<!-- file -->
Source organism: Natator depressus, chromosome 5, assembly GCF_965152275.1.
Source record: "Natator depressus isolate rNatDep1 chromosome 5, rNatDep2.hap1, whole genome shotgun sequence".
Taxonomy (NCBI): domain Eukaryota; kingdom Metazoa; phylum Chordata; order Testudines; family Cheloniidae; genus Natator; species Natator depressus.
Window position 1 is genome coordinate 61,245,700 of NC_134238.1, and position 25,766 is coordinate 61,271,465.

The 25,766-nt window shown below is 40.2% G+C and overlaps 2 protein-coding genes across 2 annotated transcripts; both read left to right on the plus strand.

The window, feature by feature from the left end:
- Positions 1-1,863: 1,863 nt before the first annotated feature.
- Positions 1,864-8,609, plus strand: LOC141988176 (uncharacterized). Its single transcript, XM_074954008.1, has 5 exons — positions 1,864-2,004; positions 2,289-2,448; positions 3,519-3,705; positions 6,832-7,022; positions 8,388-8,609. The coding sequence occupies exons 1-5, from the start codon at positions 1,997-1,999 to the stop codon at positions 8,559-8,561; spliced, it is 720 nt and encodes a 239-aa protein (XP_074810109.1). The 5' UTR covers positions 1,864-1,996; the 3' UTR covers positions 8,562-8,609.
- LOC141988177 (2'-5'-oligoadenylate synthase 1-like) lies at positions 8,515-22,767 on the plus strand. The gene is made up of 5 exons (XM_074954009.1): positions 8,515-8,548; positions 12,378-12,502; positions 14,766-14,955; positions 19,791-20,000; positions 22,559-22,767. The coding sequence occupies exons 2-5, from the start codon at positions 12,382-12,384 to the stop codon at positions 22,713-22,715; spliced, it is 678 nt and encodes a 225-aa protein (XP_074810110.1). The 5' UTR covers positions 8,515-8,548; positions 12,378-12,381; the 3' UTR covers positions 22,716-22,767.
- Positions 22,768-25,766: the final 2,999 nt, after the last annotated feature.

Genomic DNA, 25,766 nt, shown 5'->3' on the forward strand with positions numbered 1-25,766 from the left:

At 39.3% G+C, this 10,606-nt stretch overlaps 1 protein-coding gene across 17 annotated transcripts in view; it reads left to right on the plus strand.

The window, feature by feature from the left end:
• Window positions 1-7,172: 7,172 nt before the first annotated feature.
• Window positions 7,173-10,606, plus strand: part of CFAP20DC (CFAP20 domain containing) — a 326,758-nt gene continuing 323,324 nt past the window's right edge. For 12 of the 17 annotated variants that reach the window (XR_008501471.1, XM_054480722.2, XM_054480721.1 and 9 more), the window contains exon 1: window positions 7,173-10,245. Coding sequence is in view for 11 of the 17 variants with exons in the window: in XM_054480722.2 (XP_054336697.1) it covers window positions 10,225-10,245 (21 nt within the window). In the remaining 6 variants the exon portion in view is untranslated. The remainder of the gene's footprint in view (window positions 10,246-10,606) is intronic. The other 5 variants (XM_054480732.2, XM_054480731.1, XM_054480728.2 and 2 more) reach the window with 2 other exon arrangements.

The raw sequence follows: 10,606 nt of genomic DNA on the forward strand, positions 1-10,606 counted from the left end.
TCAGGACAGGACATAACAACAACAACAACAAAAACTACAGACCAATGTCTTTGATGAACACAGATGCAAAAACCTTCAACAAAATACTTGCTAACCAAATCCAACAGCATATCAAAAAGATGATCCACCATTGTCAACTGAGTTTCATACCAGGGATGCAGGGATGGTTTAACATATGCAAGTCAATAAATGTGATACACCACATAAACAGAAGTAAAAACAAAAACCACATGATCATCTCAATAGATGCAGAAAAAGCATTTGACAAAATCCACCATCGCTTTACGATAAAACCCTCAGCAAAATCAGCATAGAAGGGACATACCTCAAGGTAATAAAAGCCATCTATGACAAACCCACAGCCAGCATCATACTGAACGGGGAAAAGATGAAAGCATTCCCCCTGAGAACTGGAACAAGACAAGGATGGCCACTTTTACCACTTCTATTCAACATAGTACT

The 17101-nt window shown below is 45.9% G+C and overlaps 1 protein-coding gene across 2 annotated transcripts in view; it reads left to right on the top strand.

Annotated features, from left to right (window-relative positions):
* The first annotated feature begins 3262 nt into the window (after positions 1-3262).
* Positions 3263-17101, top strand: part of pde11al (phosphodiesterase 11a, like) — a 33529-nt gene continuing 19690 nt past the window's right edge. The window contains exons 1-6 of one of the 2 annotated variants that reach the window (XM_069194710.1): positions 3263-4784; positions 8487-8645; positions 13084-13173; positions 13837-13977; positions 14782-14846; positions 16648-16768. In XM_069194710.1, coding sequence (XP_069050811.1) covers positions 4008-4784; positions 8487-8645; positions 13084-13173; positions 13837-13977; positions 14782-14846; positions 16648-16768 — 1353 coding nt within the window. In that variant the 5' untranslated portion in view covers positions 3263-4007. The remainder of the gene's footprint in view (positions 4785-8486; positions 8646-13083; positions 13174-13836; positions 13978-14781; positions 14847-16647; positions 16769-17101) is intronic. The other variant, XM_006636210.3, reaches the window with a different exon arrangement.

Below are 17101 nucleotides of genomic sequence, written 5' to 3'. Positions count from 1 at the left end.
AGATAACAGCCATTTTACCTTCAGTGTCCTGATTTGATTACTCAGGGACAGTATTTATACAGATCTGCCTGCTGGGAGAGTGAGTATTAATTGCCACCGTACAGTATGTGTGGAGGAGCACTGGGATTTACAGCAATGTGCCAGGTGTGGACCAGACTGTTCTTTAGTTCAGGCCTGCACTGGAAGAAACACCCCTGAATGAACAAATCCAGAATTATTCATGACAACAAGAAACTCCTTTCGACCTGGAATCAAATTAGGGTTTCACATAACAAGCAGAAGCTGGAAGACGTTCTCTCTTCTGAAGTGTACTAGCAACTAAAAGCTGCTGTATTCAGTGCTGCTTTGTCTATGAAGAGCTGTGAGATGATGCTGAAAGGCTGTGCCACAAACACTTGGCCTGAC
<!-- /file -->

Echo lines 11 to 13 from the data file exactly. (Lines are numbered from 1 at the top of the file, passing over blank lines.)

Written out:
Genomic DNA, 25,766 nt, shown 5'->3' on the forward strand with positions numbered 1-25,766 from the left:

At 39.3% G+C, this 10,606-nt stretch overlaps 1 protein-coding gene across 17 annotated transcripts in view; it reads left to right on the plus strand.

The window, feature by feature from the left end: